I have very vivid memories as a child watching the original ‘Willy Wonka & the Chocolate Factory’ film made in 1971. I watched it with my family on TV every Christmas and I loved it. Gene Wilder as Willy Wonka struck me as a fantastically charismatic but strangely dark, sinister character, while Charlie Bucket and his Grandpa Joe seemed to have a great time on their adventure together. This film was so colourful, creative and weird. It was like a magical childhood fantasy.
Many years later, I was working for a company, which hired out two-way radios. I sometimes used to go to deliver the radios to film sets, where they were often used on big productions. I remember going to Pinewood’s 007 set, where they were doing the 2005 remake of the film called ‘Charlie & the Chocolate Factory’, starring Johnny Depp as Willy Wonka. This was a Tim Burton production and when I arrived on the set, I was amazed at how lavish, creative and surreal the set design was. The scale of it all was epic.
The set was not computer generated like most of them are now, so everything had been created and made from scratch. It was amazing. I remember having to replace some of the radios, as they had fallen into the giant running chocolate waterfall on the set, and were covered in a gooey, chocolate-brown substance.
When I saw recently that there was to be a captioned performance of the West End musical production of ‘Charlie & the Chocolate Factory’ at the Theatre Royal, Drury Lane, I jumped at the chance to see it. Perhaps I am still a big kid at heart, but I was really excited about it. I asked some of my friends on the ‘Tree House’ Facebook group if they wanted to come along with my wife and I, so a group of us ended up going to see the matinee performance together last Wednesday.
This big West End production is being directed by the Hollywood Director Sam Mendes, who has directed two of my favourite films, ‘American Beauty’ and ‘Skyfall’, the James Bond film. I knew it would be a lavish stage production with very imaginative, visually creative sets.
One of my friends, Adhiti, has only recently had her new cochlear implant switched on after her operation, and she was very excited to see this musical. She had never seen a captioned performance before and was curious to find out what it would be like and what the music would sound like with her new cochlear implant.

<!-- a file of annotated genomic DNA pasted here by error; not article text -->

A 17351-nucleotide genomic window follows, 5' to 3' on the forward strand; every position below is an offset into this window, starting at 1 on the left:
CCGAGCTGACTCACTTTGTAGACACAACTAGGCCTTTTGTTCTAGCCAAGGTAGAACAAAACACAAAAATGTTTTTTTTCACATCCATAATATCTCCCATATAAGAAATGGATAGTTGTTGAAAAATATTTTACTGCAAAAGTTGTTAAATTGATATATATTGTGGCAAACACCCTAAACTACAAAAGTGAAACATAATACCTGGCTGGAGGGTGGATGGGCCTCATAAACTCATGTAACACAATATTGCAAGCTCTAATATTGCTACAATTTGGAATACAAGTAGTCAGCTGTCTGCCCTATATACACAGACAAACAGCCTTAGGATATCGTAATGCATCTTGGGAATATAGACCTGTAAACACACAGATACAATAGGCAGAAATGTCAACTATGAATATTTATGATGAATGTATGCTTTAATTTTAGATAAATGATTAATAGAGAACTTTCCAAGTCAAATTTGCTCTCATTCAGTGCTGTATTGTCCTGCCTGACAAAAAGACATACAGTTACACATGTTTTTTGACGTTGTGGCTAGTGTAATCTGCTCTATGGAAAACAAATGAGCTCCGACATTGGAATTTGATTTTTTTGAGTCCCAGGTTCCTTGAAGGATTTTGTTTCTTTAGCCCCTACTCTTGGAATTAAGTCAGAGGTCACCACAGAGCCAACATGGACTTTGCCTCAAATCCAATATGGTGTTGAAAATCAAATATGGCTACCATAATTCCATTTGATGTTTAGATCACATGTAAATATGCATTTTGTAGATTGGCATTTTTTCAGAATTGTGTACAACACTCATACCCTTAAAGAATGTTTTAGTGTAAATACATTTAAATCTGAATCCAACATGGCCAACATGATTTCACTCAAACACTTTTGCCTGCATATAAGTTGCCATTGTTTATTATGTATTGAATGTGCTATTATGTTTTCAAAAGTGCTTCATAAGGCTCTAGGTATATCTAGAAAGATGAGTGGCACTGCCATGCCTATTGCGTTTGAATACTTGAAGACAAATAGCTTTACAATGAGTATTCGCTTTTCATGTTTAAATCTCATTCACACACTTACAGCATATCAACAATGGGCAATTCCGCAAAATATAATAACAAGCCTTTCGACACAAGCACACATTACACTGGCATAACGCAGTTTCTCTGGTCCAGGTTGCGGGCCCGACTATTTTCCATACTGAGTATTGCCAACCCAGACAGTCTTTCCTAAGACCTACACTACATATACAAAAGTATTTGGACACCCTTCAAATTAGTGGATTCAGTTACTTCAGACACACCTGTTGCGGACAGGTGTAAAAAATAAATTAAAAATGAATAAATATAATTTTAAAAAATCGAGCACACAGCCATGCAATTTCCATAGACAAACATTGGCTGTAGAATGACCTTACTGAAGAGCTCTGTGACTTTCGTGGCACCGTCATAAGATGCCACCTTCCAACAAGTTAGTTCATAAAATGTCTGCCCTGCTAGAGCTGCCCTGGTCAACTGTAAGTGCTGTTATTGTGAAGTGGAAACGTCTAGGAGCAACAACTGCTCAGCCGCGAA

We had really good seats in the Royal Circle, with excellent views of the two STAGETEXT caption units at both sides of the stage. It was really busy for a matinee performance as there were lots of school parties there, as well as lots of tourists.
Right from the start, the stage sets were awesome and on an epic scale. Visually, they were stunning, as they were very creative and inventive. It was just like a magical fantasy world. I don’t think I’ve ever seen such lavish sets like it on the stage before. In the first half, we saw a lot of touching scenes of Charlie, with his parents and grandparents, who were desperately poor, but had immense pride, honesty and dignity. This was hugely contrasted with the scenes showing TV interviews with the four other Golden Ticket prizewinners, who were all either grotesque, fat, immensely spoilt and brattish or subversive.
These scenes were brilliant and very surreal. The stage was designed like you were looking inside a giant TV. One of my favourites was the interview with the hugely brattish girl Veruca Salt and her father, Mr Salt, the peanut millionaire. He reminded me of ‘Swiss Toni’, the spivvy fictional used car salesman character from the Fast Show.
Also, I loved the interview scene with the subversive ‘techno terrorist’ kid Mike Teavee and his ‘Stepford wife’ mother Mrs Teavee, who was dressed as a 1950s housewife, but who was drinking ‘mummy water’ to calm her shot nerves because of her son. It was brilliant.
The second half was set mainly inside Willy Wonka’s chocolate factory, but the stage sets changed constantly, mixing real sets with huge projected images, showing the different operational parts and engine rooms of the factory. The scene showing the garden made of edible sweets with the running chocolate fountain looked amazing. It was a very magical scene with beautiful flowers and brightly coloured sweets and lollipops.
All of the scenes were visually stunning and true to my memories of the original film. In one scene there was a row of puppet squirrels in a production line testing out nuts and setting off a red alarm flashing a warning of “Bad nut!”. The scene became hilarious when Veruca Salt decided that she wanted one of the squirrels as her own and rushed to grab one, only to find her father and herself going down the bad nut chute.
Alex Jennings, who played Willy Wonka, managed to capture the mixture of crazy, colourful, enigmatic genius in this character with his dark, weird side, brilliantly. The way he showed no remorse or compassion towards the other four children dispatched rather bizarrely along the way, showed his really sinister side. But at the end of the day, this story is a morality tale, with Wonka ending up leaving his beloved chocolate factory to the most deserving and humble child, Charlie.
We all really enjoyed watching this show and found it amazing. Adhiti told me that she had really loved it and that she had had “the best day”. I saw on Twitter that there had been another captioned performance that evening, with a large group of deaf people enjoying themselves watching it.
It goes to show that deaf and hard of hearing people love watching captioned musicals. I only wish that there were more of them, as they are usually restricted to one or two shows per theatre out of the whole season and there are several shows that I still want to see which aren’t being captioned at all. The runs of these big productions are really long, so come on theatre groups! Why don’t you make your musicals more accessible, so more deaf and hard of hearing people can enjoy a great night out?